The Internet and Public Access
LPF Strives to Increase Access to Information Technology

By Dr. Chris Landon, Director, Landon Pediatric Foundation, April 22, 1998

It is estimated that some 62 million people in the United States are using the Internet, about 30 per cent of U.S. residents age 16 and older (Intelliquest Information Group Inc., Austin, Texas). Twenty five per cent of these users were new comers in 1997. In home usage (Odyssey, San Francisco, California) has increased from 17% to 23% of U.S. homes in the last year, but this dims in comparison to 98 percent of U.S. homes with television sets, 67 per cent of which have cable. Personal computers are found in 42 per cent of the homes.

The meaning of this is not entirely clear. AOL has some 11 million subscribers but only 675,000 are on line at any one time - miniscule compared to TV viewing with almost 80 million people expected to see the last episode of Seinfeld.

The current users are wealthier, more educated (43 per cent having a college degree, compared to 31 per cent nationally), and male, as would be expected for use primarily in academics and business. New users (Cyber Dialogue, Inc., New York) are split evenly but 29 per cent have a college degree or higher. The average age is 37, equivalent to 36.2 for the U.S. Average income is twice the national average of $25,000 with 10 per cent having income in excess of $75,000.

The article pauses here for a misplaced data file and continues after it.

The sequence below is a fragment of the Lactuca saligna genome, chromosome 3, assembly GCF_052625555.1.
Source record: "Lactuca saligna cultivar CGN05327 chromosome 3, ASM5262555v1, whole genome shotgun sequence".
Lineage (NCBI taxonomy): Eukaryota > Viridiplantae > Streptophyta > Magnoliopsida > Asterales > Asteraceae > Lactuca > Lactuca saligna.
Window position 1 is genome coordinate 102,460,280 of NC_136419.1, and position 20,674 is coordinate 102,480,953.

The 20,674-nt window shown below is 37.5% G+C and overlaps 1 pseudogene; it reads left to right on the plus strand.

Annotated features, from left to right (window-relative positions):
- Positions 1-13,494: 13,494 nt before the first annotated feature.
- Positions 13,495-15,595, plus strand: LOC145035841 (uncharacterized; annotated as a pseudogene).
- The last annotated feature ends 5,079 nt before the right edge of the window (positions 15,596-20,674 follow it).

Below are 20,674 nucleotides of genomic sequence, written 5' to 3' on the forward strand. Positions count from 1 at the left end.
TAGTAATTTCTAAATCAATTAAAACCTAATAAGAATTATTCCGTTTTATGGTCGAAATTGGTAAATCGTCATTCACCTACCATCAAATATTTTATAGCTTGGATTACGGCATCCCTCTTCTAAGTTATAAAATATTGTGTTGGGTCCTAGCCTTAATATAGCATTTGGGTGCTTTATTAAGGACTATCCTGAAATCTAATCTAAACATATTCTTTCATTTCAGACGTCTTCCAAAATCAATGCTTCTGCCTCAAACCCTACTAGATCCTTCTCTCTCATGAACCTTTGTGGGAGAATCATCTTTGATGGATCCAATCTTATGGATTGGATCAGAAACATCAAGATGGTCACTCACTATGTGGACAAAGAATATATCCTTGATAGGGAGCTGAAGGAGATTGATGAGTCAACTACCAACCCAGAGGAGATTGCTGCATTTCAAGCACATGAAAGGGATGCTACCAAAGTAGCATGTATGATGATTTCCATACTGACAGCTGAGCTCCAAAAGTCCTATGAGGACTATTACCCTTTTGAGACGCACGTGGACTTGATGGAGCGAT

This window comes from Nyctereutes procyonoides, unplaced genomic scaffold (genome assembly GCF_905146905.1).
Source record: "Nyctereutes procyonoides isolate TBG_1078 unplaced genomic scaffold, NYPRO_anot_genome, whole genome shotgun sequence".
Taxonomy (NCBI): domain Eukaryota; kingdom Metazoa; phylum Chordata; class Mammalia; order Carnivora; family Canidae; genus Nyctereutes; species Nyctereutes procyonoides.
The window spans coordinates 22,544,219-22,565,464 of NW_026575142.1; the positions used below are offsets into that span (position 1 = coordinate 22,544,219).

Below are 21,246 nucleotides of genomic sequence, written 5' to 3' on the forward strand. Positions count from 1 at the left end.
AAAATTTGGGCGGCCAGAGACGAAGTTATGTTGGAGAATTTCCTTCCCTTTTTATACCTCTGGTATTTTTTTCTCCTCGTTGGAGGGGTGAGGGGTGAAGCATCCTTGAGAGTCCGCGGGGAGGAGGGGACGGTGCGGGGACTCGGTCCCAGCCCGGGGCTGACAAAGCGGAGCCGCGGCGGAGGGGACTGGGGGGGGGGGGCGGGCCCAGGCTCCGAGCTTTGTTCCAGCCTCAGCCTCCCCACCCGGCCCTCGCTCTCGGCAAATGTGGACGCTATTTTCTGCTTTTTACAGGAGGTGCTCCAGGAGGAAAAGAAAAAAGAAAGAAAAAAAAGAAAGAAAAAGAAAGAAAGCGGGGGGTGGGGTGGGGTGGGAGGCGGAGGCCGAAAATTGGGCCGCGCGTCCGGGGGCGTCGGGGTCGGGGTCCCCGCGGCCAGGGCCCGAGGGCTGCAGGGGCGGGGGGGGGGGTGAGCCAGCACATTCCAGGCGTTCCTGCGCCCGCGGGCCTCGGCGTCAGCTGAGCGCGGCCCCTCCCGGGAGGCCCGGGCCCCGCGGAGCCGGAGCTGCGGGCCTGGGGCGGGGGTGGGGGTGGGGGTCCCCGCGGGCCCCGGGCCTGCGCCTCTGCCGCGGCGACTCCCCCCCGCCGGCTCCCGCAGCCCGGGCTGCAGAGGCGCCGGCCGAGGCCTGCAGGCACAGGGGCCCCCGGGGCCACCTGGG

Finding information is one of the top activities with search engines representing 9 of the top 25 sites. Netscape, Microsoft, America On Line, and free Web page space providers top the list with true content pages limited to ZDNet (computer magazine) CNN Interactive (news), ESPN Sportzone (sports). Pathfinder (Time Warner magazines), and the Weather Channel (weather).

Landon Pediatric Foundation seeks to explore ideas that are concerned with the fundamental issues of social equity and justice as they relate to the use of information and information systems in promoting health and preventing disease, prolonging life, and maximizing the full individual human potentials of all of the members of our society. From our focus groups it is clear that the residents of public housing grasp the importance of the transition from the "agricultural age" to the "industrial age" to the "information age". It is also just as clear that they feel they are intended to be left behind.

With our partners in the Sheriff's Department, schools, Healthy Start sites, medical clinics, and libraries it is our goal to implement and evaluate the effective dissemination of information and information systems to families below the federal poverty line without college educations. Our focus will be on maximizing the abilities of the users to find information, with special emphasis on promoting health and preventing disease.

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